The Applied Approach
Winter 2006,Vol. 2 No. 1 A newsletter for the School of Applied Sciences

In this Issue

Letter from the Dean

Students help coast family overcome Katrina aftermath

Consolidation makes for dynamic Applied Sciences department

Lifestyle changes, gradual progress are keys to permanent weight loss

Student News

Faculty News

Alumni News

Faculty, staff, students in Applied Sciences respond to needs of Katrina victims

The Applied Approach is published once a year by the School of Applied Sciences and The University of Mississippi Alumni Association. Production services are provided by the offices of Media and Public Relations and University Publications. For more information, contact: Sheila Dossett, Alumni Association, (662) 915-7375, sdossett@olemiss.edu.

 

Arresting the "Silent Thief"
Convincing women to begin fighting osteoporosis when they’re young is professor’s passion
Osteoporosis Prevention and Awareness Month is not until May, but Allison Ford is making it her job year-round to spread advice about preventing and treating the disease.

Ford said osteoporosis is often called the “silent thief” because it robs bones of calcium and many victims aren’t aware of it until it’s too late for effective treatment.

That’s why Ford, assistant professor of health promotion at UM, is dedicated to educating young women about the disease.

“Bone density peaks around age 35, so it’s important for young women to get a bone density scan in their 20s,” said Ford, founder of the Mississippi Osteoporosis Prevention Program. “If bone density is low before that age, a person can take measures to build their density up.”

According to the National Osteoporosis Foundation, osteoporosis is a disease “characterized by low bone mass and structural deterioration of bone tissue, leading to bone fragility and an increased susceptibility to fractures, especially of the hip, spine and wrist.”

NOF research shows that in the United States, 8 million women and 2 million men are estimated to already have the disease and 34 million more are estimated to have low bone mass, placing them at increased risk.

Because of these high estimates, Ford said she encourages both young women and men to get a bone-density scan and learn more about the disease.

“My research has shown that college-age men and women are very uneducated about osteoporosis. Getting them to have a bone density scan is the first step toward education,” said Ford. “Younger women benefit from the scans by having a baseline bone density measurement to detect future risk.”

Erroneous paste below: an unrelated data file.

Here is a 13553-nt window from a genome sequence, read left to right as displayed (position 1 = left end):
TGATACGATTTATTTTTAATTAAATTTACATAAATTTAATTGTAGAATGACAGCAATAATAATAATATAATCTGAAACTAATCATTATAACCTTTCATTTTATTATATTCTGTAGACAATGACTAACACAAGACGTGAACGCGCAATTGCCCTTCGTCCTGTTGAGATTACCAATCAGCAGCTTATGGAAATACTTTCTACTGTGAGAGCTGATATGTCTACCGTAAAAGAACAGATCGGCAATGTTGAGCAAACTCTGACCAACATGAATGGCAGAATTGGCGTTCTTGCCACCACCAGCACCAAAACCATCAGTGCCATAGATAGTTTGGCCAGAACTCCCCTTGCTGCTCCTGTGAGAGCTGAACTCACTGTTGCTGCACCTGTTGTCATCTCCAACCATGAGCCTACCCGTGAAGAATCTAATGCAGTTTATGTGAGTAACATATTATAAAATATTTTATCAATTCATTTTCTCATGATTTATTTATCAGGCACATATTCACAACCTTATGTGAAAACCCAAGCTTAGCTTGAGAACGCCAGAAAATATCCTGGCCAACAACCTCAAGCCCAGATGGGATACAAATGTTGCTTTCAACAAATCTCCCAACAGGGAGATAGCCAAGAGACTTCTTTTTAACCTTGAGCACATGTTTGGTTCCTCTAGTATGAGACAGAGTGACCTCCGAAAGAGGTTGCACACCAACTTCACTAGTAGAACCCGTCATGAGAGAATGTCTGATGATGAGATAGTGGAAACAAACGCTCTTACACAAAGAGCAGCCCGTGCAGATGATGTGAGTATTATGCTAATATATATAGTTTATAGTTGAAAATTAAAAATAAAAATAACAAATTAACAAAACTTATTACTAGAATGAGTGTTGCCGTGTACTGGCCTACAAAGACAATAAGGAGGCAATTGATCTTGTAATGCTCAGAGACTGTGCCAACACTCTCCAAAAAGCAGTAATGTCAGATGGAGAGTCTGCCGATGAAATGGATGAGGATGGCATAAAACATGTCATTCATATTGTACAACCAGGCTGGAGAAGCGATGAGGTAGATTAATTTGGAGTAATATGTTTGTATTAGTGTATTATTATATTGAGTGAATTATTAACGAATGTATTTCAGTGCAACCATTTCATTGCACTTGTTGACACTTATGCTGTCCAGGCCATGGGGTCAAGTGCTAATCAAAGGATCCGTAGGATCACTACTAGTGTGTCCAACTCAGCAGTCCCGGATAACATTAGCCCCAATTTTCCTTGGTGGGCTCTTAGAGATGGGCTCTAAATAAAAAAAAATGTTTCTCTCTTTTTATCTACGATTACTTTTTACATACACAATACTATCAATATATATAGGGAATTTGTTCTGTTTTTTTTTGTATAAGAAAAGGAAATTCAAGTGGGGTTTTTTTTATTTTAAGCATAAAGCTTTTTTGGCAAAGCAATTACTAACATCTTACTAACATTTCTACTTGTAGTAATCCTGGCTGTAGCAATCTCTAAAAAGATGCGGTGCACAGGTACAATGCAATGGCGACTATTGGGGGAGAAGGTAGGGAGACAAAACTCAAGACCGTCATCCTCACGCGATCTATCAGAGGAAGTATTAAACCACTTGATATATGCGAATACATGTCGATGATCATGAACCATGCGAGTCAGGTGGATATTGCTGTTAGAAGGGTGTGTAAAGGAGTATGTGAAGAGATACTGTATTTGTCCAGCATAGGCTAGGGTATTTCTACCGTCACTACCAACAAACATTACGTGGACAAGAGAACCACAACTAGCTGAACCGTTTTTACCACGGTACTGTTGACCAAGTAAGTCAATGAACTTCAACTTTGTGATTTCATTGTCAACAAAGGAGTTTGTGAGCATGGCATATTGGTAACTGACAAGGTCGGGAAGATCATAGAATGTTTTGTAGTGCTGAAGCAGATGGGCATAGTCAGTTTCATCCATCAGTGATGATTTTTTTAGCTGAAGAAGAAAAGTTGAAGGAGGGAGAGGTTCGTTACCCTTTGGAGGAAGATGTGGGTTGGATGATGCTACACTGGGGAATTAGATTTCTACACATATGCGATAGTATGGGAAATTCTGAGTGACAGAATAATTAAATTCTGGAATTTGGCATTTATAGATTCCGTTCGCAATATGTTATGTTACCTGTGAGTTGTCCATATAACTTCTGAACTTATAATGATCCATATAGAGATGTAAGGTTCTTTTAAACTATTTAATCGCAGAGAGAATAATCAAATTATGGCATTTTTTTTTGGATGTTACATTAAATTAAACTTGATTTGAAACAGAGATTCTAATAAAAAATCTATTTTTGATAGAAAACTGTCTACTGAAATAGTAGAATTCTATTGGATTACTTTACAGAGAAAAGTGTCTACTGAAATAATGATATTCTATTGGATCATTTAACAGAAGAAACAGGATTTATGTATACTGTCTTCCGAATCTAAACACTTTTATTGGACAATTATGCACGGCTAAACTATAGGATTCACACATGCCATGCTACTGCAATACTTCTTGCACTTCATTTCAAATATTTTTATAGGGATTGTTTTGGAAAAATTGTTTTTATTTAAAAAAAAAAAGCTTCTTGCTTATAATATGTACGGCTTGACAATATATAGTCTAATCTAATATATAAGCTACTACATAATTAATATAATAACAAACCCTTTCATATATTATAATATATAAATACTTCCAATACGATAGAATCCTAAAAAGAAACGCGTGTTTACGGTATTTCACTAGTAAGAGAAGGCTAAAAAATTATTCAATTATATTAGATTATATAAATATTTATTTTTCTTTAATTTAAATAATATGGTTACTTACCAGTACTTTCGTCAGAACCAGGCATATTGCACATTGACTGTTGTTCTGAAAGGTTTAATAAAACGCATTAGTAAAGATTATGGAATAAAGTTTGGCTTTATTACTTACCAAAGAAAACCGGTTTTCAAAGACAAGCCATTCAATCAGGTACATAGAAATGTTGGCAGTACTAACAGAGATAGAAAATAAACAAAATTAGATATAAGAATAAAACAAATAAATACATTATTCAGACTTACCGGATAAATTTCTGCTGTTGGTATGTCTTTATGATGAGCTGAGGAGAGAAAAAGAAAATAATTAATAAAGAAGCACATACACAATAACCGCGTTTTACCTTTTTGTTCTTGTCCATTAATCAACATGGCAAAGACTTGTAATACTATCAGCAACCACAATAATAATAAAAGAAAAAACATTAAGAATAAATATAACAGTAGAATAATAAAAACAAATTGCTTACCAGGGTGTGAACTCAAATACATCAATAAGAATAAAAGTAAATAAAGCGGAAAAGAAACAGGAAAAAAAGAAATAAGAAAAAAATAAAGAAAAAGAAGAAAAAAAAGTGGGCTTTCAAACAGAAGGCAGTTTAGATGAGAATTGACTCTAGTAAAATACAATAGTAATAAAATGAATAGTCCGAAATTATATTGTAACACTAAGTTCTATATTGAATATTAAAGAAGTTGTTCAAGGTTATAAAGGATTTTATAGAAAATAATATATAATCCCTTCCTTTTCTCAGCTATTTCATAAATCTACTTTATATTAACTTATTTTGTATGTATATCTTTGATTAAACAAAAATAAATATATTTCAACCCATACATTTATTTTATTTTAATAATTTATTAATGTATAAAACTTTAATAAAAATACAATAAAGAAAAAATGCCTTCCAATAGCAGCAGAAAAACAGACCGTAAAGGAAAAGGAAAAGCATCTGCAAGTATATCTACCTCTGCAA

While women are four times more likely to develop the disease, men also suffer from osteoporosis.

Andrew Hatchett, a technician in DEXA-scan technology (or dual energy X-ray absorptiometer) who has worked with Ford for 18 months, said that many young men have lower bone density than they expect.

“Although Dr. Ford’s research has proven that a greater number of younger women have low bone density, in my experience doing scans, I’ve noticed that many young men have the same problem,” said Hatchett, doctoral candidate in exercise science from Surfside Beach, S.C.

Hatchett said the adage that thinner is healthier is not always true when dealing with osteoporosis.

“Traditionally women and men with smaller frames have a high risk of osteoporosis,” he said.

In addition to small bone structure, osteoporosis risk factors listed by NOF are related to age, gender, family history, personal history of bone fractures as an adult, race and lifestyle. For more specific information on risk factors, visit www.nof.org.

“It is very important for people to understand that osteoporosis is not an old women’s disease—it is a debilitating disease that affects both men and women,” Ford said. “Through my research and outreach programs, I met a 26-year-old woman with the bones of an 80-year-old.”

However, Ford said that, if detected early, osteoporosis can be prevented and treated.

“First and foremost, get a bone-density scan. These scans are painless, take only a few minutes and are similar to having an X-ray,” Ford said. “Then, if you are less than age 35, work with your health practitioner to take preventive action.”

Although the ability to build bones goes away at about age 35, Ford said that there are ways to maintain what is already there. Preventive and treatment measures include increasing physical activity, employing weight training, decreasing alcohol consumption, avoiding smoking, changing birth control medication, using drug therapy, and increasing calcium and vitamin D.

After her grandmother died following complications from a hip fracture, Ford said she made it her mission to increase awareness of osteoporosis. At UM, Ford has provided bone density scans and distributed awareness material to more than 170 employees. In fall 2005, she secured a grant through Project Hope to host a free Osteoporosis Prevention Seminar for the Oxford community. Plans call for another communitywide education program to be scheduled this year.

“Osteoporosis is a debilitating disease resulting in premature disability and death. It is more common among women than heart attacks and breast cancer,” Ford said. “But, if detected early, osteoporosis can often be prevented and treated.

“It’s just very important for the public to know more about this disease,” she said.

For more information, contact M. Allison Ford at 662-915-6770 or ford@olemiss.edu.

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Early diagnosis of osteoporosis is a passion for Dr. Allison Ford (standing), who performs a bone density scan on a student at the Turner Center with the help of Andrew Hatchett (right), an X-ray scan technician.